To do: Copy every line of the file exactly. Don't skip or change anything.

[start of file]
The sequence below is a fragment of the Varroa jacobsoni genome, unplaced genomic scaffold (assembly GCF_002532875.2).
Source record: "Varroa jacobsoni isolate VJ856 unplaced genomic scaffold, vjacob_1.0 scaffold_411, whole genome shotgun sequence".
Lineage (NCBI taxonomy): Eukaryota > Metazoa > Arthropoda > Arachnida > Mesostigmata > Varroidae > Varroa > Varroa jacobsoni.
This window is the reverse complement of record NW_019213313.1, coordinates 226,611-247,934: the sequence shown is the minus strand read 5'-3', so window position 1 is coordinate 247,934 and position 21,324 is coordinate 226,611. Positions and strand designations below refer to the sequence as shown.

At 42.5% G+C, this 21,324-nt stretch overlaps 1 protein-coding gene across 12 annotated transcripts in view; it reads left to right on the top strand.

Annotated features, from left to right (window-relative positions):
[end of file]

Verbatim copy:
The sequence below is a fragment of the Varroa jacobsoni genome, unplaced genomic scaffold (assembly GCF_002532875.2).
Source record: "Varroa jacobsoni isolate VJ856 unplaced genomic scaffold, vjacob_1.0 scaffold_411, whole genome shotgun sequence".
Lineage (NCBI taxonomy): Eukaryota > Metazoa > Arthropoda > Arachnida > Mesostigmata > Varroidae > Varroa > Varroa jacobsoni.
This window is the reverse complement of record NW_019213313.1, coordinates 226,611-247,934: the sequence shown is the minus strand read 5'-3', so window position 1 is coordinate 247,934 and position 21,324 is coordinate 226,611. Positions and strand designations below refer to the sequence as shown.

At 42.5% G+C, this 21,324-nt stretch overlaps 1 protein-coding gene across 12 annotated transcripts in view; it reads left to right on the top strand.

Annotated features, from left to right (window-relative positions):